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26 is unique between a square (5^2) and a cube (3^3) 
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#1
Oct2910, 10:58 PM

P: 258

i.e, [tex]a^{2} \pm 2 = b^{3}[/tex] has (25,27) as the only solution.
Now, can you prove it? 


#2
Oct3010, 01:18 AM

PF Gold
P: 1,059

I think this is difficult problem. However, there is a trivial solution (1)^22=(1)^3.



#3
Oct3010, 11:42 AM

P: 258




#4
Oct3010, 02:51 PM

P: 361

26 is unique between a square (5^2) and a cube (3^3)
Are you asking for help in proving the statement or challenging us to give a proof?



#5
Oct3010, 04:24 PM

P: 258




#6
Oct3010, 04:28 PM

P: 39

It's easy if you use Z[sqrt(2)] and Z[sqrt(2)] (they're both UFD).
For example look at a^2 + 2 = b^3. This factors as (a + sqrt(2))(a  sqrt(2)) = b^3, and the units of Z[sqrt(2)] are just +/1, so a + sqrt(2) = (c + d*sqrt(2))^3 for some c,d in Z. So a = c^3  6cd^2 = c*(c^2  6d^2) and 1 = d*(3c^2  2d^2). So d = +/1 and c = +/ 1, whence you get a = +/5, and so b = 2. Same situation for a^2  2 = b^3. 


#7
Oct3010, 10:39 PM

PF Gold
P: 1,059




#8
Oct3110, 09:19 AM

P: 39




#9
Oct3110, 08:08 PM

P: 361

To go from
[tex](a + \sqrt{2})(a  \sqrt{2}) = b^3[/tex] to [tex]a + \sqrt{2} = (c + d\sqrt{2})^3[/tex] don't we need that [itex]a + \sqrt{2}[/itex] and [itex]a  \sqrt{2}[/itex] are relatively prime? In fact, as Doctor Rob points out on the Math Forum, GCD([itex]a + \sqrt{2}, a  \sqrt{2}[/itex]) divides [itex]2\sqrt{2}[/itex]. I think that's why he has to consider several cases. 


#10
Oct3110, 08:33 PM

P: 39

More importantly, does anyone know how to use tex here without having to type itex and \itex everytime I want it? for example i prefer to $ $, just much easier. 


#11
Oct3110, 08:55 PM

P: 361

The pdf file linked at the beginning of this thread strongly suggests that itex, /itex and its variants are the only format that works here.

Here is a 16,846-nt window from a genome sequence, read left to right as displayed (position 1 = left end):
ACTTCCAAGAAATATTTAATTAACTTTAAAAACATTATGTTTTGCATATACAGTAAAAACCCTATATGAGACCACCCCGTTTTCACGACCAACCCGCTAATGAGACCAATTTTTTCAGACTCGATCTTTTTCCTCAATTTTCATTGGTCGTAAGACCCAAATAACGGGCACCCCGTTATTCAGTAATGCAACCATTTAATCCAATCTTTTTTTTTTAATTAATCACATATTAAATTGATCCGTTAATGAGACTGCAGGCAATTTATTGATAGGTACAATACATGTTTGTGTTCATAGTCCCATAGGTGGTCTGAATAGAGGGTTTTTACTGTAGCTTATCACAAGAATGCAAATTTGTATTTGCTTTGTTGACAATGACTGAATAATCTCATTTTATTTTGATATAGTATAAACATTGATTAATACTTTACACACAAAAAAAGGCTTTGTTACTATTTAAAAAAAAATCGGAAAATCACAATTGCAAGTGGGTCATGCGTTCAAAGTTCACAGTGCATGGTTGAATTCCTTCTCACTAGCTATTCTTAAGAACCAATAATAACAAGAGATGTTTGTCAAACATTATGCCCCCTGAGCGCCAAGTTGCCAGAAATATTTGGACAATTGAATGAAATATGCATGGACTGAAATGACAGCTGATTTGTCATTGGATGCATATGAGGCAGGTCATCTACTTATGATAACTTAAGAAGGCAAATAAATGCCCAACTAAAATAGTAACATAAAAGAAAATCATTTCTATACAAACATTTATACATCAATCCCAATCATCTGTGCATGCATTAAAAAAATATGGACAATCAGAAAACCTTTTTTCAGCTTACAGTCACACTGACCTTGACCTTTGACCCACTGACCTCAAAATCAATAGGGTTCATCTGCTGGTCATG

#12
Nov210, 03:48 PM

P: 258

Hi folks, I followed a different direction.
first notice that a and b must have the same parity, so first case: 1) a, b = even [tex](2k)^{2}\pm 2 = (2n)^{3}[/tex] [tex]4k^{2}\pm 2 = 8n^{3}[/tex] so, [tex]2k^{2}\pm 1= 4n^{3}[/tex] absurd, since even number cannot be equal to odd number, so second case: 2) a, b = odd [tex](2k+1)^{2}\pm 2 = (2n+1)^{3}[/tex] 2.1) + 2 [tex]4k(k+1)+3 = 8n^{3}+12n^{2}+6n+1[/tex] wich means [tex]8n^{3}+12n^{2}+6n+1\equiv\ 3 \mod 4[/tex] [tex]8n^{3}+12n^{2}+6n+1\equiv\ 3 \mod k[/tex] and [tex]8n^{3}+12n^{2}+6n+1\equiv\ 3 \mod (K+1)[/tex] so [tex]4n^{3}+6n^{2}+3n\equiv\ 1 \mod 4[/tex] [tex]4n^{3}+6n^{2}+3n\equiv\ 1 \mod k[/tex] and [tex]4n^{3}+6n^{2}+3n\equiv\ 1 \mod (K+1)[/tex] given [tex]f(x) = a_{0} + a_{1}x + a_{2}x^{2} + a_{3}x^{3} + .... + a_{i}x^{m_{i}}[/tex] and [tex]g(x) = b_{0} + b_{1}x + b_{2}x^{2} + b_{3}x^{3} + ....+ b_{j}x^{n_{j}}[/tex] we know that [tex]f(x)\equiv\ g(x)\mod W[/tex] [tex]\Leftrightarrow[/tex] [tex] a_{0}+a_{1}+a_{2}+a_{3}+ .... +a_{i}\equiv\ b_{0}+b_{1}+b_{2}+b_{3}+ ....+b_{j}\ mod W[/tex] lets make [tex]f(x) = 4n^{3}+6n^{2}+3n[/tex] and [tex]g(x) = 1[/tex] finally (skip obvious manipulations) [tex]12\equiv\ 0 \mod 4[/tex] [tex]12\equiv\ 0 \mod k[/tex] and [tex]12\equiv\ 0 \mod (K+1)[/tex] k must be = 2 2.2)  2 (...) (after the same steps) finally [tex]14\equiv\ 0 \mod 4[/tex] what is untrue Any remarks would be apreciated. 


#13
Nov210, 09:44 PM

P: 258

Is there anything not clear, or perhaps wrong? I apreciate some feedback



#14
Nov410, 01:22 AM

P: 258

Thinking again, I suspect I misunderstood the theorem found here:
http://planetmath.org/encyclopedia/P...ongruence.html and jumped to a conclusion prematurely. [tex]f(x)\equiv\ g(x)\mod W[/tex] [tex] a_{0}+a_{1}+a_{2}+a_{3}+ .... +a_{i}\equiv\ b_{0}+b_{1}+b_{2}+b_{3}+ ....+b_{j}\ mod W[/tex] Seems that the conclusion above is wrong. Anyway, I'd preciate if anyone could make the theorem more clear to me, and make any comments about what I've posted :) thank you! 


#15
Nov410, 01:23 AM

P: 258

[tex]8n^{3}+12n^{2}+6n+1\equiv\ 3 \mod 4[/tex]
[tex]8n^{3}+12n^{2}+6n+1\equiv\ 3 \mod k[/tex] and [tex]8n^{3}+12n^{2}+6n+1\equiv\ 3 \mod (k+1)[/tex] so [tex]4n^{3}+6n^{2}+3n\equiv\ 1 \mod 4[/tex] [tex]4n^{3}+6n^{2}+3n\equiv\ 1 \mod k[/tex] and [tex]4n^{3}+6n^{2}+3n\equiv\ 1 \mod (k+1)[/tex] that's also wrong, but do not detroy the following argument because [tex]24\equiv\ 0 \mod 4[/tex] [tex]24\equiv\ 0 \mod k[/tex] and [tex]24\equiv\ 0 \mod (k+1)[/tex] still would imply that k must be = 2 


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